Air traffic controllers apparently did not realise the Malaysia Airlines Flight 370 was missing until 17 minutes after it disappeared from civilian radar, according to the preliminary report on the plane's disappearance released by Malaysia's government today.
The information came as part of a five page report detailing the investigation into the jetliner, which vanished on 8 March with 239 people on board while travelling from Kuala Lumpur to Beijing.
The report comes after Malaysia Airlines asked relatives of those on board to leave the accommodation they were providing for them and return home. It promised to keep families updated on the search.
The plane disappeared off Malaysian radar at 1.21 am, but Vietnamese air traffic controllers only queried about it at 1.38 am, according to the report, which was sent last month to the International Civil Aviation Organization.
Malaysian authorities did not launch an official search and rescue operation until four hours later, at 5.30 am, after efforts to locate the plane failed, The Associated Press reported.
A separate report detailing the actions taken by air traffic controllers showed Vietnamese controllers contacted Kuala Lumpur after they failed to establish verbal contact with the pilots and the plane didn't show up on their radar.
In pictures: Missing Malaysia Airlines flight MH370
In pictures: Missing Malaysia Airlines flight MH370
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A family member of a passenger aboard the missing Malaysia Airlines flight MH370 burns incense as he prays at Yonghegong Lama Temple in Beijing
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Family members of passengers aboard the missing Malaysia Airlines flight MH370 burn incense to pray at Yonghegong Lama Temple in Beijing
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A family member of a passenger aboard the missing Malaysia Airlines flight MH370 comforts another relative as they gather to pray at Yonghegong Lama Temple in Beijing
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Relatives of passengers on missing Malaysia Airlines flight MH370 cry as they gather at the Lama Temple in Beijing. Chinese relatives marked 100 days since the plane went missing on a flight from Kuala Lumpur, Malaysia to Beijing by offering prayers and burning incense at the buddhist temple
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Relatives of passengers on missing Malaysia Airlines flight MH370 offer prayers at the Lama Temple in Beijing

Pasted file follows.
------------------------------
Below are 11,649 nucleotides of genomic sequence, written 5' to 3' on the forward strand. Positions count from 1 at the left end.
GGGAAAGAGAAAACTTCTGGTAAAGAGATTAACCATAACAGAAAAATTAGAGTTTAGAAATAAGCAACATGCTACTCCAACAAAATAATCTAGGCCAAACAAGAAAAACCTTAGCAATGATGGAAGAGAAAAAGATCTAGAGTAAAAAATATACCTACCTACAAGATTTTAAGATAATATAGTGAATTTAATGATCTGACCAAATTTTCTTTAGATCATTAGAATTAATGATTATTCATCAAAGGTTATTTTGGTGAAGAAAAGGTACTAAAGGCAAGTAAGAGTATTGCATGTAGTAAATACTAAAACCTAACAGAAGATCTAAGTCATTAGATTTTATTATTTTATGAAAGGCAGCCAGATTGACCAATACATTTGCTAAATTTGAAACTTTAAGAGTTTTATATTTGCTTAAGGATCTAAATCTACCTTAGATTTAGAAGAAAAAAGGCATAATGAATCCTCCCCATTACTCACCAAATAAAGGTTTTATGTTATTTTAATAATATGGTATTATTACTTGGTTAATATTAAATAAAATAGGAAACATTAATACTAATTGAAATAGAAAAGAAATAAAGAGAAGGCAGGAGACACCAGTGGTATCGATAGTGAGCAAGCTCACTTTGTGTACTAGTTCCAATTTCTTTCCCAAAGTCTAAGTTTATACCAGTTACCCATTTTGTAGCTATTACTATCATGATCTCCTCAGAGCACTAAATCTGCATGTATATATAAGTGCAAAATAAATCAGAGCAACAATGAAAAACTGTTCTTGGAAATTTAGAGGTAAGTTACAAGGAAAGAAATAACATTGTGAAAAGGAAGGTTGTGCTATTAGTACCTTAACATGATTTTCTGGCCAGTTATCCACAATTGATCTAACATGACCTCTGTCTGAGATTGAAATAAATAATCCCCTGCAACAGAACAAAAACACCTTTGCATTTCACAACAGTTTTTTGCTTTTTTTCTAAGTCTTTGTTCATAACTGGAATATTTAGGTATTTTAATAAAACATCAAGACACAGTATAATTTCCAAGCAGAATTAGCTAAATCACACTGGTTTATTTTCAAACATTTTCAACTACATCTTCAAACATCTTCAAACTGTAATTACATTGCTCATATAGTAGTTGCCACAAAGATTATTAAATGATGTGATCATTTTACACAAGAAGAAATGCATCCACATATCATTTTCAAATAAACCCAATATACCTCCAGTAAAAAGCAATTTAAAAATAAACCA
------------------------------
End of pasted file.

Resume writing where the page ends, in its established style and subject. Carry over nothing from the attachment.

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A Chinese relative of passengers of Malaysia Airlines flight MH370 prays at the Lama Temple in Beijing
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Chinese relatives of passengers of Malaysia Airlines flight MH370 hold incense sticks and pray at the Lama Temple in Beijing
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Intan Maizura Othman (34) wife of MH370 fligh attendant Hazrin Hasnan holds placard during an event to remember the 100th day of the missing crews and passengers of Malaysian Airlines plane MH370 in Damansara, Selangor
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A young relative tries to stick paper planes on a board during an event to remember the 100th day of the missing crews and passengers of Malaysian Airlines plane MH370 in Damansara, Selangor
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Pictures of crews and passengers is displayed during an event to remember the 100th day of the missing crews and passengers of Malaysian Airlines plane MH370 in Damansara, Selangor
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Chinese police men try to prevent relatives of Chinese passengers onboard the Malaysia Airlines MH370 from marching to the Malaysian embassy from a hotel in Beijing
12/13 Search for flight MH370
Boatswain's Mate, Able Seaman Morgan Macdonald (L) observing markers from a Royal New Zealand Air Force (RNZAF) P3K Orion at sea in the Southern Indian Ocean. An oil slick in the Indian Ocean is not from missing Malaysia Airlines flight MH370, officials said when insisting underwater search efforts would be 'pursued to their completion'
13/13 Search for flight MH370
Craig Turner from Phoenix International monitoring the Artemis' depth and speed as the Autonomous Underwater Vehicle scans the ocean floor for missing Malaysia Airlines flight MH 370 in the southern Indian Ocean
This second document showed that Malaysia Airlines at one point thought the plane may have entered Cambodian airspace.
The airline said in the report that "MH370 was able to exchange signals with the flight and flying in Cambodian airspace," but Cambodian authorities said they had no information or contact with Flight 370. It was unclear which flight it was referring to that exchanged signals with MH370.
In addition to the report, dated 9 April, the government also released other information from the investigation, including audio recordings of conversations between the cockpit and air traffic control, the plane's cargo manifest and its seating plan.
Acting Transport Minister Hishammuddin Hussein said Malaysia's military radar tracked the jet making a turn-back in a westerly direction across Peninsular Malaysia after playing back radar data the next morning, nearly seven hours after the plane vanished from civilian radar.
He said he was informed about the military discovery two hours later and relayed this to Najib, who immediately ordered a search in the Strait of Malacca. He defended the military's inaction in pursuing the plane for identification.
"The aircraft was categorized as friendly by the radar operator and therefore no further action was taken at the time," Mr Hishammuddin said.
The preliminary report recommended the International Civil Aviation Organization "examine the safety benefits of introducing a standard for real time tracking of commercial air transport aircraft."
Additional reporting by Associated Press.Reuse content